New RFID system tracks trash by household
Las Vegas, NV— Cascade Engineering
Inc. unveiled an automated system using “smart” waste
containers, data readers and scales on trash trucks that will
allow cities and towns nationwide to foster recycling and charge
households by the weight of trash they put on the curb.
The EcoNology system developed
by Grand Rapids, Michigan-based Cascade records the trash disposal
habits of individual households through the use of radio frequency
identification (RFID) chips embedded in plastic trash carts. Data
sensors on trash trucks read the RFID chips as the carts are being
lifted on forks outfitted with scales, and the weights of carts
are recorded through on-board computers. The data is then sent
to waste haulers that charge customers by the weight of trash
they set out for disposal and potentially reward households that
The benefits from the EcoNology
Waste management companies can gather detailed information on
recycling and trash operations in efforts to reduce landfill
•Asset Management. The unique RFID tag embedded on each
container discourages theft or illegal dumping and tracks all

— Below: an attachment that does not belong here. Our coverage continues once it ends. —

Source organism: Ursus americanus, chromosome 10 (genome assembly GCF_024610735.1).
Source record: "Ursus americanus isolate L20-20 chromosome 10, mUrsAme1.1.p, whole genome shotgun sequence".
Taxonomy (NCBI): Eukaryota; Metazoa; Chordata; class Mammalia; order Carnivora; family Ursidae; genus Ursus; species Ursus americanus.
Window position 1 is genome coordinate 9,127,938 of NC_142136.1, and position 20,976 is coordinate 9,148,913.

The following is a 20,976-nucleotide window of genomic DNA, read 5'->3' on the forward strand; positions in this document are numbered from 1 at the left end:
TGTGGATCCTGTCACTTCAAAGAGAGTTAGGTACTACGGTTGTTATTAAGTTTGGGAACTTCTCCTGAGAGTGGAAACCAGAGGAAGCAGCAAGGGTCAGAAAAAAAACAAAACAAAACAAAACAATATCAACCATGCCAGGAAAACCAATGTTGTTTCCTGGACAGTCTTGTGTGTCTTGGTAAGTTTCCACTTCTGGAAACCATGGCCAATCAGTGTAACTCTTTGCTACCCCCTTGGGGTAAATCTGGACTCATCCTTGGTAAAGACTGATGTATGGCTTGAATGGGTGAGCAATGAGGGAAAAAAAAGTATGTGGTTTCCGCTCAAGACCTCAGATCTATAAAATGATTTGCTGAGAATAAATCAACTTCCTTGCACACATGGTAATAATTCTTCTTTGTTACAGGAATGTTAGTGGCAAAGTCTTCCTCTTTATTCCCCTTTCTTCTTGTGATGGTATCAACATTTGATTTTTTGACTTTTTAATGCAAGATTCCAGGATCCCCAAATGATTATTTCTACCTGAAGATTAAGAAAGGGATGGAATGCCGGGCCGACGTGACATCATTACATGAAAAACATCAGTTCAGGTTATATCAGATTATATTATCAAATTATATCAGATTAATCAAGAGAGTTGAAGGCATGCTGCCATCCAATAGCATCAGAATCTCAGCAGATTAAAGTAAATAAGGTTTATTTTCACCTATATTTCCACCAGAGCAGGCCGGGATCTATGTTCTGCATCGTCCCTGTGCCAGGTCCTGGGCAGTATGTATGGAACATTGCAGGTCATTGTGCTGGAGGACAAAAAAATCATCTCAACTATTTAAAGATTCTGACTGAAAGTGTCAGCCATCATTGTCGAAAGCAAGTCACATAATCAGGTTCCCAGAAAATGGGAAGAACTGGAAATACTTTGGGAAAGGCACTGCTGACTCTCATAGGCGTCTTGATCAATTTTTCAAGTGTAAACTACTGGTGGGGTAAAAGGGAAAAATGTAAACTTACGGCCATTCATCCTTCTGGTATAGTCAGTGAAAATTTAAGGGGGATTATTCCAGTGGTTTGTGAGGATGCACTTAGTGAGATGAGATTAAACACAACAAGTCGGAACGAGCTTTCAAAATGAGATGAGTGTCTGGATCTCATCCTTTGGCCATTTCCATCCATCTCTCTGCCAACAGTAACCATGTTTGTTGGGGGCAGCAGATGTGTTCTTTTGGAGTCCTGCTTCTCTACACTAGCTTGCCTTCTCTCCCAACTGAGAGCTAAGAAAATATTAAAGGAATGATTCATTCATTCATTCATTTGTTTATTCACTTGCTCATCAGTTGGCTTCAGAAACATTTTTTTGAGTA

activities that occur in the life of the asset.
•Improved operations. Automated data collection helps
optimize refuse truck usage, maintain container maintenance
records and streamline the customer billing process.
•Data for grants for recycling initiatives. Municipalities
often need data to support grants being submitted for federal
or state monies for recycling initiatives.
•Encourage recycling. The system
measures weights to within one pound of accuracy and is National
Type Evaluation Program (NTEP) certified. This means it can
be used with confidence to issue rebates and coupons to customers
who recycle diligently, such as the program that RecycleBank
developed in Philadelphia with Cascade and LTS Scale Corp.
Cascade tested the viability
of the automated data tracking and recording system through a
pilot program developed by RecycleBank in Philadelphia to encourage
recycling. As part of the program, Cascade supplied RFID-enabled
waste containers to about 5,000 households in two Philadelphia
The program gives participants
$5 in coupons for every 10 pounds of paper, cans and bottles they
put out on their curb each week. Households can earn up to $25
a month in coupons, good at participating retailers that absorb
the cost of the coupons. The city saves money on trash hauling,
households get discounts and businesses get patrons without advertising.
The percentage of households
who recycle in the test neighborhoods rose to 90 percent, up from
less than 25 percent at the start of the program in spring last
year. Not only did more homes participate, but they recycled more
of their trash. The average recycling rate, which compares how
diligent residents are about recycling everything allowed, rose
from less than 5 percent to more than 50 percent.